Written by Tiffany Carlson
Photos by Sophia Desanto
In this age of fast fashion, tight budgets, and little time, it’s common to find an item or two in the closet with a hole or a stain, or it no longer fits quite right. Rather than buying something new, with just a little bit of TLC, the item can become like new again. Did you know the Libraries can help with that?
Annie Henly is a Fabrication Technician in the College of Design (CDes), and in her five years at the U of M, she has taught students how to use sewing machines, wood and metal fabrication tools, and other equipment in CDes. She mostly works in the Fab Labs in Rapson Hall, but recently started holding Mending Monday workshops in the Toaster in Walter Library and on Zoom, every Monday all semester from 2 to 4 p.m.
Projects at Mending Mondays have included things like fixing rips, zippers, and holes in jackets, sweatpants, and even backpacks! Sometimes folks come to hem their pants or shirt sleeves. Really, there’s no limit — if something needs fixing, bring it to Mending Mondays.
Igniting a passion for mending
Annie started mending several years ago, using knowledge she gained from her mother and her previous work with theater props. She started with basics, like mending holes in the armpits of shirts. “I wanted to keep my favorite items of clothing,” she says.
“When the pandemic started, I got interested in more technical skills and attended a couple of workshops where people could bring things in. We [workshop participants] could observe how they were mended.”
Beyond that, Annie has found that mending her own items creates a deeper appreciation for the pieces: “Every clothing item that I’ve mended, I value more. It makes me feel happy to wear it because I’ve taken care of it.”
Mending Mondays began as a virtual-only workshop during the pandemic. It was a way to offer workshops even while distanced, and provided students an opportunity to interact with these fabrication shops they didn’t have access to in-person.
The best part is, the mending workshops have broad application and can bring Annie into contact with other students from different fields, along with the students in the College of Design with whom she usually works.
Mending is universal, and can be useful for anyone. “I like teaching mending because it’s very useful for [the students’] lives,” Annie says. “They get excited about it.” Mending Mondays is a great way to get started with mending, and is very beginner-friendly.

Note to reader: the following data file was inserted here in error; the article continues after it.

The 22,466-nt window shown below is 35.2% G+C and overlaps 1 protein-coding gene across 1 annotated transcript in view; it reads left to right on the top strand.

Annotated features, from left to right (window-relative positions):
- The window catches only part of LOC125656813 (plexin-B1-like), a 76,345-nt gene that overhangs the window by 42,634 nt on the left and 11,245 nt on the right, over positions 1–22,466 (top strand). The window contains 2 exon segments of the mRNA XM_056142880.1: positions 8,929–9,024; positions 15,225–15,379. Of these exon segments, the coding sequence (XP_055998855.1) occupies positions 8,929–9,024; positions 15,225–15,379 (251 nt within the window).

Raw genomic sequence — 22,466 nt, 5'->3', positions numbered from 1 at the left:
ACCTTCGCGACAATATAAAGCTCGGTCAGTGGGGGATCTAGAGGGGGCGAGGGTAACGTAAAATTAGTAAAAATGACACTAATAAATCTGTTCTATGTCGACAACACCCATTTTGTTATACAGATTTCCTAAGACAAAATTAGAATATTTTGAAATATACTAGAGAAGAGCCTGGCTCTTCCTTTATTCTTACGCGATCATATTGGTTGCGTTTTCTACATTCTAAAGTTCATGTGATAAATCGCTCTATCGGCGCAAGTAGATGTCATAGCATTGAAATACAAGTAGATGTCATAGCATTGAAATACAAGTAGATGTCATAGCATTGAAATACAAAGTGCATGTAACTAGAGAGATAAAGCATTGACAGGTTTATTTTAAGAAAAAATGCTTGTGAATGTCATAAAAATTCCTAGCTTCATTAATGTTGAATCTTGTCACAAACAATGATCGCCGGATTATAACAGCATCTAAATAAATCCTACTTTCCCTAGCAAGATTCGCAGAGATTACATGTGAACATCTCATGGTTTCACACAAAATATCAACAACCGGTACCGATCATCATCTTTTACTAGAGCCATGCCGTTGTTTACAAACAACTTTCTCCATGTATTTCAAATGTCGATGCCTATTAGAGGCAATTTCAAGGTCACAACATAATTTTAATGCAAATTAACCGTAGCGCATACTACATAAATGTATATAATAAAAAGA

The CDes and Libraries partnership
Annie and the staff in the CDes Fabrication Shops have an ongoing relationship with the Breakerspace – and recently they began to collaborate on an in-person workshop. Since its move to a larger space in the Toaster Innovation Hub, the Breakerspace filled a role as a community space on campus to host these events. “The Toaster has both the equipment and the access to a diverse group of University students,” says Kylie Foss, Operations Coordinator for the Toaster Innovation Hub. “It was the perfect fit.”
One of Annie’s favorite parts about Mending Mondays is the community that has been built since the workshops began. “One person from Texas always came, and then she moved up here [for school],” Annie shared. “That was really cool.” There are some regulars who attend every week, but new people drop in each week, as well, all with the common goal of mending something special to them.
“Hopefully the students will learn valuable skills when it comes to fixing their own textiles,” Kylie says. The informal workshops are open to everyone regardless of their experience level, so everyone is welcome. “Also, I personally hope that [Mending Mondays] teach awareness that it is easy to fix your own clothes rather than buying new ones!”
Interested students can participate in Mending Mondays either online or in-person, so the workshops can fit into anyone’s schedule. They are drop-in events, so there’s no need to register in advance — just show up and observe, or bring something of your own to mend.